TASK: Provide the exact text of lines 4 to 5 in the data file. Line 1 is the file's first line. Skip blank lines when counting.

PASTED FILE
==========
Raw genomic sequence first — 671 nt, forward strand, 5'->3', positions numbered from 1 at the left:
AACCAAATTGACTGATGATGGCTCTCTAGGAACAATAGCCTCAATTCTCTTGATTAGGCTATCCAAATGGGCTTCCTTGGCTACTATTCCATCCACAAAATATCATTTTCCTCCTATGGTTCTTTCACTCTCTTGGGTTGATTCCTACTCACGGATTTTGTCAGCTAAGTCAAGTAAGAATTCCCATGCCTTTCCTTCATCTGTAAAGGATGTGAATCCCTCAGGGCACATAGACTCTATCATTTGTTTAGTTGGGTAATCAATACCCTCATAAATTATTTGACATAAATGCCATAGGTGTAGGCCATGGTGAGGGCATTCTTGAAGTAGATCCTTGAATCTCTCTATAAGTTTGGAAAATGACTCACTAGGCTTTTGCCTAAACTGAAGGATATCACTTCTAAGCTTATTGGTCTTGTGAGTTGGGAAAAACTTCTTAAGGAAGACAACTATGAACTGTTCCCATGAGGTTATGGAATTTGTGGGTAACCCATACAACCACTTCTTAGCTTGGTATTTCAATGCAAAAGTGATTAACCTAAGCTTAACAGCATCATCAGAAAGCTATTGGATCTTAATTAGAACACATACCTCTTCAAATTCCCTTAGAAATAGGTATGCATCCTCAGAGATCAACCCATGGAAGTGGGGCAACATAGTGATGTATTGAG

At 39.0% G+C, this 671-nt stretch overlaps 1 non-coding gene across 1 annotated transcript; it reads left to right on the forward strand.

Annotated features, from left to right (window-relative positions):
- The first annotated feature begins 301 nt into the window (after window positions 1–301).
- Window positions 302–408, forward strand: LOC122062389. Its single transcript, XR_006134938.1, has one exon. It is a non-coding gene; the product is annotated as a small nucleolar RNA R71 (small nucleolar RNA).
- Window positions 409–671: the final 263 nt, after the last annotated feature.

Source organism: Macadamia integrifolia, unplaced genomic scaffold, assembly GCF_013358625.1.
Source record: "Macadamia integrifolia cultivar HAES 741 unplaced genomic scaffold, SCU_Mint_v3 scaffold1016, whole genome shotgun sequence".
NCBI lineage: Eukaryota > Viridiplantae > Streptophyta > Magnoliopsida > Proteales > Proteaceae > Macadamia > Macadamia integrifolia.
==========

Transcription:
Annotated features, from left to right (window-relative positions):
- The first annotated feature begins 301 nt into the window (after window positions 1–301).